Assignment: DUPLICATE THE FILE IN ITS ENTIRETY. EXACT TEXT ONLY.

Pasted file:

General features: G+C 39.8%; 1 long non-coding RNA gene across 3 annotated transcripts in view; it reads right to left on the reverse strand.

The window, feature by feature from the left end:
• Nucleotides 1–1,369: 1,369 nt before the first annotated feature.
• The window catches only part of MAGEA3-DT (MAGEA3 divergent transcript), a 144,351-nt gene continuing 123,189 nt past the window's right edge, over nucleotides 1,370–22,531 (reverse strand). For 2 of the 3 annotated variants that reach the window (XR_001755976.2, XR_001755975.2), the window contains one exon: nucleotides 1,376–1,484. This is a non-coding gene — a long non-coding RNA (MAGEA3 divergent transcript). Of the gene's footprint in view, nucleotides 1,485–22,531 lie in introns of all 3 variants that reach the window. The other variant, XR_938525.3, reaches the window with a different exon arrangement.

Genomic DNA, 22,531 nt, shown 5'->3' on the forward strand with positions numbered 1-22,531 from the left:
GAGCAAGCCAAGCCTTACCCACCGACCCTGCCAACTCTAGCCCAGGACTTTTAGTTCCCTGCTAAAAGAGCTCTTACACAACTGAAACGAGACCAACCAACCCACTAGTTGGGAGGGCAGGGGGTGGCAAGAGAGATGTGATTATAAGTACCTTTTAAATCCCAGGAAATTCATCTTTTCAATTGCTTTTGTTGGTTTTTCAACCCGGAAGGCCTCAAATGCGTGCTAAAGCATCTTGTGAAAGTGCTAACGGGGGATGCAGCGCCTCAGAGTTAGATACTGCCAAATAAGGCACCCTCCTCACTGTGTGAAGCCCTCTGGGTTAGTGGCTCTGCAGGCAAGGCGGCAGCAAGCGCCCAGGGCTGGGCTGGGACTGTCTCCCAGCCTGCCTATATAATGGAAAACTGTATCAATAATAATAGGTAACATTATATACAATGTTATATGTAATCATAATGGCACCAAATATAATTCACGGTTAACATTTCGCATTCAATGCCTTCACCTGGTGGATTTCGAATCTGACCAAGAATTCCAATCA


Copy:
General features: G+C 39.8%; 1 long non-coding RNA gene across 3 annotated transcripts in view; it reads right to left on the reverse strand.

The window, feature by feature from the left end:
• Nucleotides 1–1,369: 1,369 nt before the first annotated feature.
• The window catches only part of MAGEA3-DT (MAGEA3 divergent transcript), a 144,351-nt gene continuing 123,189 nt past the window's right edge, over nucleotides 1,370–22,531 (reverse strand). For 2 of the 3 annotated variants that reach the window (XR_001755976.2, XR_001755975.2), the window contains one exon: nucleotides 1,376–1,484. This is a non-coding gene — a long non-coding RNA (MAGEA3 divergent transcript). Of the gene's footprint in view, nucleotides 1,485–22,531 lie in introns of all 3 variants that reach the window. The other variant, XR_938525.3, reaches the window with a different exon arrangement.

Genomic DNA, 22,531 nt, shown 5'->3' on the forward strand with positions numbered 1-22,531 from the left:
GAGCAAGCCAAGCCTTACCCACCGACCCTGCCAACTCTAGCCCAGGACTTTTAGTTCCCTGCTAAAAGAGCTCTTACACAACTGAAACGAGACCAACCAACCCACTAGTTGGGAGGGCAGGGGGTGGCAAGAGAGATGTGATTATAAGTACCTTTTAAATCCCAGGAAATTCATCTTTTCAATTGCTTTTGTTGGTTTTTCAACCCGGAAGGCCTCAAATGCGTGCTAAAGCATCTTGTGAAAGTGCTAACGGGGGATGCAGCGCCTCAGAGTTAGATACTGCCAAATAAGGCACCCTCCTCACTGTGTGAAGCCCTCTGGGTTAGTGGCTCTGCAGGCAAGGCGGCAGCAAGCGCCCAGGGCTGGGCTGGGACTGTCTCCCAGCCTGCCTATATAATGGAAAACTGTATCAATAATAATAGGTAACATTATATACAATGTTATATGTAATCATAATGGCACCAAATATAATTCACGGTTAACATTTCGCATTCAATGCCTTCACCTGGTGGATTTCGAATCTGACCAAGAATTCCAATCA